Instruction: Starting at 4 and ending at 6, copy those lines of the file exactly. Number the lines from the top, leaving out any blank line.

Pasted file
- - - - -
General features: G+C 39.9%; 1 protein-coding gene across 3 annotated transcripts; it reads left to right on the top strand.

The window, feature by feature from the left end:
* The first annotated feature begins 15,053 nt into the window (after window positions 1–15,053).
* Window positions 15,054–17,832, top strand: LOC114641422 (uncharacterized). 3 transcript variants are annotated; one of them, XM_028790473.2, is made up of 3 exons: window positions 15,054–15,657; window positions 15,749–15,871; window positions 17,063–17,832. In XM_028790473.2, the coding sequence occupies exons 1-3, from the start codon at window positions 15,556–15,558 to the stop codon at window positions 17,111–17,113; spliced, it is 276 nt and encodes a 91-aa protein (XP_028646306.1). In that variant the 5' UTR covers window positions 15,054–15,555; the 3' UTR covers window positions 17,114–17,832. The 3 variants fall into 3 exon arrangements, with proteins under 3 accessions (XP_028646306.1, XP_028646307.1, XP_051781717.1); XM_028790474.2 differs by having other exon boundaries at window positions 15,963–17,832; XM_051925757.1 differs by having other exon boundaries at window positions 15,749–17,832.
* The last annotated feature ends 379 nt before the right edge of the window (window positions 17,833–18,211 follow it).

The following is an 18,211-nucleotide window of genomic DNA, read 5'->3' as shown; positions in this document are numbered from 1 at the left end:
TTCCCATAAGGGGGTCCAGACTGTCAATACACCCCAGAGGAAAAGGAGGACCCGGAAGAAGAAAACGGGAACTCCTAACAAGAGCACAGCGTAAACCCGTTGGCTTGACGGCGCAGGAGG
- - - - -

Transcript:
* Window positions 15,054–17,832, top strand: LOC114641422 (uncharacterized). 3 transcript variants are annotated; one of them, XM_028790473.2, is made up of 3 exons: window positions 15,054–15,657; window positions 15,749–15,871; window positions 17,063–17,832. In XM_028790473.2, the coding sequence occupies exons 1-3, from the start codon at window positions 15,556–15,558 to the stop codon at window positions 17,111–17,113; spliced, it is 276 nt and encodes a 91-aa protein (XP_028646306.1). In that variant the 5' UTR covers window positions 15,054–15,555; the 3' UTR covers window positions 17,114–17,832. The 3 variants fall into 3 exon arrangements, with proteins under 3 accessions (XP_028646306.1, XP_028646307.1, XP_051781717.1); XM_028790474.2 differs by having other exon boundaries at window positions 15,963–17,832; XM_051925757.1 differs by having other exon boundaries at window positions 15,749–17,832.
* The last annotated feature ends 379 nt before the right edge of the window (window positions 17,833–18,211 follow it).

The following is an 18,211-nucleotide window of genomic DNA, read 5'->3' as shown; positions in this document are numbered from 1 at the left end: